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The Anthropocene Sea: Effects of Global Change on the Functioning of the Future Ocean

Michael Beman, PhD, UC Merced
Aug 01, 2013 from 12:00 PM to 01:30 PM (America/Los_Angeles / UTC-700)
1130 K Street, Room LL3
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Human activities have fundamentally altered the chemistry of the atmosphere and ocean, ultimately pushing our planet into a new geological period known as the ‘Anthropocene.’  While human-driven increases in atmospheric carbon dioxide (CO2) concentrations and their strong effects on climate are well-known, 25-33% of human-generated CO2 dissolves in the ocean.   Here CO2 forms an acid and reduces pH—a process known as ‘ocean acidification’—and ocean pH is projected to decline by 0.3-0.4 units by the end of the century.   pH is fundamental for ocean chemistry and ocean organisms, and the wide-ranging effects of ocean acidification include reduced calcification in corals, shellfish, and phytoplankton; altered physiology in fish and other animals; and changes in ocean chemical cycles.  At the same time, over 80% of the heat trapped by CO2 has been absorbed by the oceans.  By warming the surface ocean, this has altered ocean circulation and chemistry and expanded regions with extremely low oxygen concentrations.  The few organisms present in these waters are microbes capable of thriving under anaerobic conditions, and changes in their community structure and activity may lead to multiple feedbacks—including altered nutrient availability, increased greenhouse gas fluxes, and changes in food webs.  This talk will review the science behind these changes, and explore their implications for the functioning of the future ocean.  I will focus on California’s coastal waters, which are experiencing rapid ocean acidification and oxygen loss, and where the collective effects of the changes are challenging to predict.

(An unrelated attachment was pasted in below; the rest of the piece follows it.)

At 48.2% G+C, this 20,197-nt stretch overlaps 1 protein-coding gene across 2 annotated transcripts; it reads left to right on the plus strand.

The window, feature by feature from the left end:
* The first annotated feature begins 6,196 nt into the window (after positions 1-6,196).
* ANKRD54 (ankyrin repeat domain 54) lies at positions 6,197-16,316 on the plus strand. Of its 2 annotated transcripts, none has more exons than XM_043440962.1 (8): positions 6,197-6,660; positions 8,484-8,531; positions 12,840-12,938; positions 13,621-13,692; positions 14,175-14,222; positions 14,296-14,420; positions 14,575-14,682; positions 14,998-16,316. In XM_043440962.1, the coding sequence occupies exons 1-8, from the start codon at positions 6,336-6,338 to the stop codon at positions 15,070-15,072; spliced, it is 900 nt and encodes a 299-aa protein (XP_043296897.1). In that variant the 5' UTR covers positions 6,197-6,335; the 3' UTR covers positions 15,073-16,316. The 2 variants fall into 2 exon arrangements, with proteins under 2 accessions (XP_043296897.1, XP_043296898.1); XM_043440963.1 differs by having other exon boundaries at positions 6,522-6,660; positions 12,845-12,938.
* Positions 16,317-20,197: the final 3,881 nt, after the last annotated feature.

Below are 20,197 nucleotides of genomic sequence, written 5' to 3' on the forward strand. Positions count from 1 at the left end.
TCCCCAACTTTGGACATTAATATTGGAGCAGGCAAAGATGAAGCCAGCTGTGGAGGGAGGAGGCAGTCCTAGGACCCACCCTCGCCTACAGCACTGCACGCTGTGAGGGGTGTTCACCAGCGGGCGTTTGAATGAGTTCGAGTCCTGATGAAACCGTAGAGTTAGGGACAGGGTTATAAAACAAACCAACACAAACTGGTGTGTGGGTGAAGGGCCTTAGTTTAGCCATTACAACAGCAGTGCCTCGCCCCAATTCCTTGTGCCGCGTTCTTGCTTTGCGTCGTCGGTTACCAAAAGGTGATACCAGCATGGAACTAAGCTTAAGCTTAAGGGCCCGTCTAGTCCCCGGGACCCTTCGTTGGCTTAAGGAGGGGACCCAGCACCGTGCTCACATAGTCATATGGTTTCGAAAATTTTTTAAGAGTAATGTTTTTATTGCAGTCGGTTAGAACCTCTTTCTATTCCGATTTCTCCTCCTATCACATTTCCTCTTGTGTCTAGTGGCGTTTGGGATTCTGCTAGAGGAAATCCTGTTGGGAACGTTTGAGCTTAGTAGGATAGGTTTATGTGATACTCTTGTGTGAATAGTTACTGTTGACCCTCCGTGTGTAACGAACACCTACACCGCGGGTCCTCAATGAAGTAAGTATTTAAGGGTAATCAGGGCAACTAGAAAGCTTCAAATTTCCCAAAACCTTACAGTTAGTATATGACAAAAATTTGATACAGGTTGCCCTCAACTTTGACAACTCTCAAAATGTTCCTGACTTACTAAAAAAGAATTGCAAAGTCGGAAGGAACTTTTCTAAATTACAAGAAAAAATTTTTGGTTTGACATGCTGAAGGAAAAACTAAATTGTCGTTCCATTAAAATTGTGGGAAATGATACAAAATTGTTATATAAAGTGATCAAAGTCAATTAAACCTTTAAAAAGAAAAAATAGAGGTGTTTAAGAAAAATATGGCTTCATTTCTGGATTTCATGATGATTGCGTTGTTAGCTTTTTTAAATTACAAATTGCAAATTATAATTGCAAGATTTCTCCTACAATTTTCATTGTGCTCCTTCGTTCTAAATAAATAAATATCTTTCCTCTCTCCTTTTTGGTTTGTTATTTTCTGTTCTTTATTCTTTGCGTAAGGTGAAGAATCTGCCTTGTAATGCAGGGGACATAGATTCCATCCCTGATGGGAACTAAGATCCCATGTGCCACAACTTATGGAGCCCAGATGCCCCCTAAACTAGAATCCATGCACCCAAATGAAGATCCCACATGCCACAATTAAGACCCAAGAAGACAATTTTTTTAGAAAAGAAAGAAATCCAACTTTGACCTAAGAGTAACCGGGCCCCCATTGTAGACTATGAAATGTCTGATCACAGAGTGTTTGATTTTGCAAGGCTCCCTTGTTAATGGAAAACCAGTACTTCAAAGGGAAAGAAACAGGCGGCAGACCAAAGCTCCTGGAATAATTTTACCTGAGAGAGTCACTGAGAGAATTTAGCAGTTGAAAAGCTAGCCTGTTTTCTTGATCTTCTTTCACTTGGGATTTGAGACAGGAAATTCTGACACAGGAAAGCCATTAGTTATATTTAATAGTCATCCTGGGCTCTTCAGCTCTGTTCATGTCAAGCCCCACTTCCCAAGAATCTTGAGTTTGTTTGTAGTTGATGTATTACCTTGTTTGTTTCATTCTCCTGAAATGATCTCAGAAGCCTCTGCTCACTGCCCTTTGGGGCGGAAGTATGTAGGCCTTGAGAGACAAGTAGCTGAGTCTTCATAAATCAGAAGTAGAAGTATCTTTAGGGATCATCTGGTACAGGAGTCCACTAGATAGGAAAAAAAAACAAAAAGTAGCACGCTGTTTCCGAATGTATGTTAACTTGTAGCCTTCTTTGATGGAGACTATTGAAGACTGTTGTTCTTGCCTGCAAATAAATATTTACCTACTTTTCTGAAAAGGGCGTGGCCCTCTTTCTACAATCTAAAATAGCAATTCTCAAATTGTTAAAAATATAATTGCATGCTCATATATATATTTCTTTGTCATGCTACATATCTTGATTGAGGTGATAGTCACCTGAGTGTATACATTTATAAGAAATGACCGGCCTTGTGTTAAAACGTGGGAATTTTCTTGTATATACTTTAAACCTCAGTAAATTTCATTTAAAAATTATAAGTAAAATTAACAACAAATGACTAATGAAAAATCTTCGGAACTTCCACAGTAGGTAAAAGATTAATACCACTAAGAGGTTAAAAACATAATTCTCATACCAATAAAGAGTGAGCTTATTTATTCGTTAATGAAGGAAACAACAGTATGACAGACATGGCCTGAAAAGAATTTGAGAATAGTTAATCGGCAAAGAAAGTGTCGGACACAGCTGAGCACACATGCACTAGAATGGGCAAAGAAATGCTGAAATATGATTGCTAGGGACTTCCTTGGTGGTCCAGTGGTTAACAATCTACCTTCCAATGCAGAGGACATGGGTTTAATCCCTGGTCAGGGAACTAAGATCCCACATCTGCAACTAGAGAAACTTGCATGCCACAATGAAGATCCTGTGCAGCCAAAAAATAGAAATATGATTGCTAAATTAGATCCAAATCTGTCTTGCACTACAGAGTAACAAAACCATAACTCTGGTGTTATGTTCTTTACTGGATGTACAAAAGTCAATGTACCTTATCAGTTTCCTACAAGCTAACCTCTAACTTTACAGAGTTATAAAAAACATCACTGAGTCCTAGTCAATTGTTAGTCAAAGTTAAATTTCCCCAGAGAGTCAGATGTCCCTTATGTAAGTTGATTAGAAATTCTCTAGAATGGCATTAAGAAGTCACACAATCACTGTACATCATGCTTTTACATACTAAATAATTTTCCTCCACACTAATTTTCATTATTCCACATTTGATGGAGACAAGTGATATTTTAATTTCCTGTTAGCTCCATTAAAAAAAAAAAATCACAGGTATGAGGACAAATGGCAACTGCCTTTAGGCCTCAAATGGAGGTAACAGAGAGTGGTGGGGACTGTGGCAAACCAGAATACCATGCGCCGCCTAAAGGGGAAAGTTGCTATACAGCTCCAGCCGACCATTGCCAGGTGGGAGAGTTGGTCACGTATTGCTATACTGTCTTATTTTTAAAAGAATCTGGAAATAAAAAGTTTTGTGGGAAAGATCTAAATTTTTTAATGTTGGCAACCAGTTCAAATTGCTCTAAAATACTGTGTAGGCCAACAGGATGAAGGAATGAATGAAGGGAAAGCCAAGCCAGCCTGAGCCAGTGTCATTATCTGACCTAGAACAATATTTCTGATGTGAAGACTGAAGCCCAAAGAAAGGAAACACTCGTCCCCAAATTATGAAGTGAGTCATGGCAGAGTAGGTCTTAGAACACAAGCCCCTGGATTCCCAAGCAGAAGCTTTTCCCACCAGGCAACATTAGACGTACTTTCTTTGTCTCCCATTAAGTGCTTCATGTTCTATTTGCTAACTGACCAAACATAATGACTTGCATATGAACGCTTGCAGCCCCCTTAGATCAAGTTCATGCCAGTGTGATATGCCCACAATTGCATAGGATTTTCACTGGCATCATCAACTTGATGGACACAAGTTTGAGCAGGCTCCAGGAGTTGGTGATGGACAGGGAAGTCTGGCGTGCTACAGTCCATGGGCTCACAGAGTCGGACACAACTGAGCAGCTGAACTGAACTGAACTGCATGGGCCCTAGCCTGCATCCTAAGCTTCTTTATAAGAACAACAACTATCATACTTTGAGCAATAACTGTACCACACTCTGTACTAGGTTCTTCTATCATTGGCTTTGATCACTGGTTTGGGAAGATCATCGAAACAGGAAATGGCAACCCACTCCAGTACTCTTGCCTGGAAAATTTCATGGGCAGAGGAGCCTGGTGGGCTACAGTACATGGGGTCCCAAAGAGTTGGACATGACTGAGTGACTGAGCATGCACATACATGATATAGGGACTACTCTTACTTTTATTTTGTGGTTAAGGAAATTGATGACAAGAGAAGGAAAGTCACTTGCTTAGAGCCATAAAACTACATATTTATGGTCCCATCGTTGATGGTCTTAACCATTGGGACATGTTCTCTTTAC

The overarching goal of Mike’s research program is to develop a predictive understanding of microbial ecology and biogeochemistry in the ‘Anthropocene Sea.' His research sits at the interface of microbial ecology, biogeochemistry, and global change science, and he works worldwide in reefs and estuaries, marine lakes and mountain lakes, and the open ocean. Michael BeemanHe focuses on the responses of microbial communities, and the processes mediated by these communities, to environmental change—including climate change, ocean acidification, ocean deoxygenation, and atmospheric nitrogen deposition.

Mike received a B.S. from Yale University and a Ph.D. from Stanford in Geological and Environmental Sciences; before joining the UC Merced faculty in 2009, he was a postdoc in Marine Environmental Biology at USC, a lecturer at UCLA, and an Assistant Researcher at the University of Hawai’i. He is a member of the Sierra Nevada Research Institute and the Environmental Systems and Quantitative and Systems Biology graduate groups, and teaches classes in Biology, Environmental Systems, and Earth Systems Science.

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